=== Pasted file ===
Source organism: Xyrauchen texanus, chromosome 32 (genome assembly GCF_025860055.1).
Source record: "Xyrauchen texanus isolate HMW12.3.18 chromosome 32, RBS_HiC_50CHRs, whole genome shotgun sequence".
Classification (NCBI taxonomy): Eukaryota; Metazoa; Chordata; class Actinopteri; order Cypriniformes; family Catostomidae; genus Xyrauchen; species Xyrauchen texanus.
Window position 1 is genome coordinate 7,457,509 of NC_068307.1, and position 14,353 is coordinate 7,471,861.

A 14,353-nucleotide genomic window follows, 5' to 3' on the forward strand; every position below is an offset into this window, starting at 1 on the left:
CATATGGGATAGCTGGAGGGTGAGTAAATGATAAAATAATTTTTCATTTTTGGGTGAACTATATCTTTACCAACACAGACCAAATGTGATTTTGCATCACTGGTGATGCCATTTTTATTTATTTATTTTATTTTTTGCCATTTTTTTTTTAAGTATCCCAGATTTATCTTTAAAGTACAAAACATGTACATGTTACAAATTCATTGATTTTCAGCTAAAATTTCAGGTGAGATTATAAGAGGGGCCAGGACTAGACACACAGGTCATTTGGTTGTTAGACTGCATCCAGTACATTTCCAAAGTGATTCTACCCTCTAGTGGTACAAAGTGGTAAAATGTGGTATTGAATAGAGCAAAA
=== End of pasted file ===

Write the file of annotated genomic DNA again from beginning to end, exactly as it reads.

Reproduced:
Source organism: Xyrauchen texanus, chromosome 32 (genome assembly GCF_025860055.1).
Source record: "Xyrauchen texanus isolate HMW12.3.18 chromosome 32, RBS_HiC_50CHRs, whole genome shotgun sequence".
Classification (NCBI taxonomy): Eukaryota; Metazoa; Chordata; class Actinopteri; order Cypriniformes; family Catostomidae; genus Xyrauchen; species Xyrauchen texanus.
Window position 1 is genome coordinate 7,457,509 of NC_068307.1, and position 14,353 is coordinate 7,471,861.

A 14,353-nucleotide genomic window follows, 5' to 3' on the forward strand; every position below is an offset into this window, starting at 1 on the left:
CATATGGGATAGCTGGAGGGTGAGTAAATGATAAAATAATTTTTCATTTTTGGGTGAACTATATCTTTACCAACACAGACCAAATGTGATTTTGCATCACTGGTGATGCCATTTTTATTTATTTATTTTATTTTTTGCCATTTTTTTTTTAAGTATCCCAGATTTATCTTTAAAGTACAAAACATGTACATGTTACAAATTCATTGATTTTCAGCTAAAATTTCAGGTGAGATTATAAGAGGGGCCAGGACTAGACACACAGGTCATTTGGTTGTTAGACTGCATCCAGTACATTTCCAAAGTGATTCTACCCTCTAGTGGTACAAAGTGGTAAAATGTGGTATTGAATAGAGCAAAA